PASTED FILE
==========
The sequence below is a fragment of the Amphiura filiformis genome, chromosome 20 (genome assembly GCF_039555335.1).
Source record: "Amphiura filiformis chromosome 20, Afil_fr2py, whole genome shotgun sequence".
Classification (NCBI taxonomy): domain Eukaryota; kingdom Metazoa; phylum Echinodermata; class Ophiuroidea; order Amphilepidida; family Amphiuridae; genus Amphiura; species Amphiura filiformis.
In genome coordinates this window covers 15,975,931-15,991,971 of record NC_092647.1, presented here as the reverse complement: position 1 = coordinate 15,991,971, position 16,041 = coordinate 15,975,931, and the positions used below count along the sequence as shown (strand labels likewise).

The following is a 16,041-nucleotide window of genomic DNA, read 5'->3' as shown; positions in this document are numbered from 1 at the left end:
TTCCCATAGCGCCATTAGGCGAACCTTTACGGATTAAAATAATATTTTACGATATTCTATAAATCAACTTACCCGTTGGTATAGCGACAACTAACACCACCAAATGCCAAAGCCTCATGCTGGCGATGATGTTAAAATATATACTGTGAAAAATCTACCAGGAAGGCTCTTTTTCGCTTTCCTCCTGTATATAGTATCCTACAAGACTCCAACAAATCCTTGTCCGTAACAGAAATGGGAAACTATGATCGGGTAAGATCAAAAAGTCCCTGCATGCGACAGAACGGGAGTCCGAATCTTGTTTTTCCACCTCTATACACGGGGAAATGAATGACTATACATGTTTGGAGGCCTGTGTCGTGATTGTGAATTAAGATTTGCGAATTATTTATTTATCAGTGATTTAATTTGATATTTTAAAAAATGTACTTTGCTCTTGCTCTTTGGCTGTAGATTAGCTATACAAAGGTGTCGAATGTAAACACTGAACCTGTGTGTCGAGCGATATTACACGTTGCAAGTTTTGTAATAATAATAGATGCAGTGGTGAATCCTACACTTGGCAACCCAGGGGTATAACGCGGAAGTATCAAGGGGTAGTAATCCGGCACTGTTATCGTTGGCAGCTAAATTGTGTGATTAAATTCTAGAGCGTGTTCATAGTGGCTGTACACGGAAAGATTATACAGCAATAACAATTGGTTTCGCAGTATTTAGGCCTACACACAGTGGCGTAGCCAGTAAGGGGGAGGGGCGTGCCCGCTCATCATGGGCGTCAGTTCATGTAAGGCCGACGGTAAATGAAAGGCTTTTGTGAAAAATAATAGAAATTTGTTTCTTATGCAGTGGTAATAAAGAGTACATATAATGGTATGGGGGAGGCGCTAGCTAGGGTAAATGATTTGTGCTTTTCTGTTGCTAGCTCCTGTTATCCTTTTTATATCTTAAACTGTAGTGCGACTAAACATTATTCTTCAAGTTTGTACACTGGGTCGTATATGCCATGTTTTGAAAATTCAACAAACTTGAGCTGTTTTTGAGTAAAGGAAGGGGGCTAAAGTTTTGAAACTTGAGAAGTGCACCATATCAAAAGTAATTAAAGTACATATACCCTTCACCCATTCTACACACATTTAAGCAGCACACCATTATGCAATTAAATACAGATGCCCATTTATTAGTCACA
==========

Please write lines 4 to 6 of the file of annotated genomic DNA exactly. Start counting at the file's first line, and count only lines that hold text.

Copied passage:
In genome coordinates this window covers 15,975,931-15,991,971 of record NC_092647.1, presented here as the reverse complement: position 1 = coordinate 15,991,971, position 16,041 = coordinate 15,975,931, and the positions used below count along the sequence as shown (strand labels likewise).

The following is a 16,041-nucleotide window of genomic DNA, read 5'->3' as shown; positions in this document are numbered from 1 at the left end:
TTCCCATAGCGCCATTAGGCGAACCTTTACGGATTAAAATAATATTTTACGATATTCTATAAATCAACTTACCCGTTGGTATAGCGACAACTAACACCACCAAATGCCAAAGCCTCATGCTGGCGATGATGTTAAAATATATACTGTGAAAAATCTACCAGGAAGGCTCTTTTTCGCTTTCCTCCTGTATATAGTATCCTACAAGACTCCAACAAATCCTTGTCCGTAACAGAAATGGGAAACTATGATCGGGTAAGATCAAAAAGTCCCTGCATGCGACAGAACGGGAGTCCGAATCTTGTTTTTCCACCTCTATACACGGGGAAATGAATGACTATACATGTTTGGAGGCCTGTGTCGTGATTGTGAATTAAGATTTGCGAATTATTTATTTATCAGTGATTTAATTTGATATTTTAAAAAATGTACTTTGCTCTTGCTCTTTGGCTGTAGATTAGCTATACAAAGGTGTCGAATGTAAACACTGAACCTGTGTGTCGAGCGATATTACACGTTGCAAGTTTTGTAATAATAATAGATGCAGTGGTGAATCCTACACTTGGCAACCCAGGGGTATAACGCGGAAGTATCAAGGGGTAGTAATCCGGCACTGTTATCGTTGGCAGCTAAATTGTGTGATTAAATTCTAGAGCGTGTTCATAGTGGCTGTACACGGAAAGATTATACAGCAATAACAATTGGTTTCGCAGTATTTAGGCCTACACACAGTGGCGTAGCCAGTAAGGGGGAGGGGCGTGCCCGCTCATCATGGGCGTCAGTTCATGTAAGGCCGACGGTAAATGAAAGGCTTTTGTGAAAAATAATAGAAATTTGTTTCTTATGCAGTGGTAATAAAGAGTACATATAATGGTATGGGGGAGGCGCTAGCTAGGGTAAATGATTTGTGCTTTTCTGTTGCTAGCTCCTGTTATCCTTTTTATATCTTAAACTGTAGTGCGACTAAACATTATTCTTCAAGTTTGTACACTGGGTCGTATATGCCATGTTTTGAAAATTCAACAAACTTGAGCTGTTTTTGAGTAAAGGAAGGGGGCTAAAGTTTTGAAACTTGAGAAGTGCACCATATCAAAAGTAATTAAAGTACATATACCCTTCACCCATTCTACACACATTTAAGCAGCACACCATTATGCAATTAAATACAGATGCCCATTTATTAGTCACA